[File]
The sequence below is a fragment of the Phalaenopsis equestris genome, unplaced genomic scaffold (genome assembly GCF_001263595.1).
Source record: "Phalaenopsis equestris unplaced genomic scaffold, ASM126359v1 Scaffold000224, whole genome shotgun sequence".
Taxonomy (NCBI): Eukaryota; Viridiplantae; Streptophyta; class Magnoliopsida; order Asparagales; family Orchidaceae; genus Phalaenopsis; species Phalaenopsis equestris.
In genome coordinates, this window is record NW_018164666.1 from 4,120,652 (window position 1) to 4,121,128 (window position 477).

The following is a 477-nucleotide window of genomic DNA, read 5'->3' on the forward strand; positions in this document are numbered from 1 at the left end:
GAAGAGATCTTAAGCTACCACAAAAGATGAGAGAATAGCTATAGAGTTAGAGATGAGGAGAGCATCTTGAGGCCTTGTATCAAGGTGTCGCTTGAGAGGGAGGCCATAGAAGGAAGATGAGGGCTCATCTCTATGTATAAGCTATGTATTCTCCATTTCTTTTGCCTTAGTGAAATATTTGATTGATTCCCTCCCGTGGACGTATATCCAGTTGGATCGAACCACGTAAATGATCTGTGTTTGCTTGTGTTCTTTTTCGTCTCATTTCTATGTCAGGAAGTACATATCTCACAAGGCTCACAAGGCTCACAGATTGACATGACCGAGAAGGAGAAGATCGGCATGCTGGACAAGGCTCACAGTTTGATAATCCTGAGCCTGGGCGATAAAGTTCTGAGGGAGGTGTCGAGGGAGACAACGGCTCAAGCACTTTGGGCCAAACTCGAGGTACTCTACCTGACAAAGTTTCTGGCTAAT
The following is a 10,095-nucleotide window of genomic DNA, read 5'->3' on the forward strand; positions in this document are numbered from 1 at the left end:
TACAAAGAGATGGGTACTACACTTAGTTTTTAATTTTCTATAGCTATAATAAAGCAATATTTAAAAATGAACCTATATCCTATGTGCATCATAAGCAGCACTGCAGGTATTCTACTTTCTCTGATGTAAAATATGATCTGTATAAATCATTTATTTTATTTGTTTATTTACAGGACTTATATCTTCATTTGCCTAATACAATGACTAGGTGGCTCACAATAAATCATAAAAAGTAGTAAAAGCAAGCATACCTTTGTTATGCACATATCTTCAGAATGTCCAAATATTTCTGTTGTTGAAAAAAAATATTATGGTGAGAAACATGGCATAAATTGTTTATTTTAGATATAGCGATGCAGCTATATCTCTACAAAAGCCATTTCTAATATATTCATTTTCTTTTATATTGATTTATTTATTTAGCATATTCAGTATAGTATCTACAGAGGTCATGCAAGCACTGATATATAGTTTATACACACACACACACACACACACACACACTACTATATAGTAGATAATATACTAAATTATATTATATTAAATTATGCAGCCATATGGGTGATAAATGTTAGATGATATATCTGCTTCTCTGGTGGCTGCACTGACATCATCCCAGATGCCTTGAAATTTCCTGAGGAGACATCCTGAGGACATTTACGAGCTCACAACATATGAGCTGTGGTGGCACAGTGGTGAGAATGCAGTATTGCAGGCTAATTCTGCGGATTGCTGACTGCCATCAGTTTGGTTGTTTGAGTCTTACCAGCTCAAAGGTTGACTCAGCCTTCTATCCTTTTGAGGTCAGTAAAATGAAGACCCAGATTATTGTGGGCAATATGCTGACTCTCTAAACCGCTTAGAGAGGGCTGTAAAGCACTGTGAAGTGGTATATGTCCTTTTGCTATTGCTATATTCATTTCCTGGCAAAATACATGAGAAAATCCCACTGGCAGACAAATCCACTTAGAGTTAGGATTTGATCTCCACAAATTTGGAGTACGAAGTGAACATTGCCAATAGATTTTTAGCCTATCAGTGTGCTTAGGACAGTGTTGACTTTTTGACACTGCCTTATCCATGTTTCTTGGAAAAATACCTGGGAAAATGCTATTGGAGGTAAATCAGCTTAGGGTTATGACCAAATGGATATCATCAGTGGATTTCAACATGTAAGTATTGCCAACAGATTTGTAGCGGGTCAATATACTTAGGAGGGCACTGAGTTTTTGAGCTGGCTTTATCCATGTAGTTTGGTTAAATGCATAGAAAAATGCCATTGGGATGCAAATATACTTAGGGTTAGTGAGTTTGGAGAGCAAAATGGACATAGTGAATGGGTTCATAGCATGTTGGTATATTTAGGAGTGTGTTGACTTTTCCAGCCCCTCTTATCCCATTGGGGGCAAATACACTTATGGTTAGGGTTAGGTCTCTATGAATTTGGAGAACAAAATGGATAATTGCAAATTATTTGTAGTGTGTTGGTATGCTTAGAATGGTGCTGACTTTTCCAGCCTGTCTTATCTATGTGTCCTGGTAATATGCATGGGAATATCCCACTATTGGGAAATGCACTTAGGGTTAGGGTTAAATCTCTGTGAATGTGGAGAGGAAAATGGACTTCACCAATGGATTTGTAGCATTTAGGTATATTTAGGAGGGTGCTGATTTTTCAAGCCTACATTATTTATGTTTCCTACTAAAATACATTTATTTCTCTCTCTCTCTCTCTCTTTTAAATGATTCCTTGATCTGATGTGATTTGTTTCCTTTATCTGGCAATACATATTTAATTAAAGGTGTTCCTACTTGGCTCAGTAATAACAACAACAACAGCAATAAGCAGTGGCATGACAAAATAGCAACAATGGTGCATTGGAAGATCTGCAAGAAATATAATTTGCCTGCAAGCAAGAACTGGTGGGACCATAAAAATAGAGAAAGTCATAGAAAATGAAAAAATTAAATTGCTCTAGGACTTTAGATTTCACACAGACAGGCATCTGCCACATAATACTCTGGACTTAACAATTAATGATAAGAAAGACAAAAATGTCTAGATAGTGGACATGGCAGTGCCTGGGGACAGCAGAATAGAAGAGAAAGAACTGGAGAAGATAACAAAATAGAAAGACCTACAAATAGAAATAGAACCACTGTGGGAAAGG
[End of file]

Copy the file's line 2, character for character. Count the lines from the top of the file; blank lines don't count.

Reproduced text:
Source record: "Phalaenopsis equestris unplaced genomic scaffold, ASM126359v1 Scaffold000224, whole genome shotgun sequence".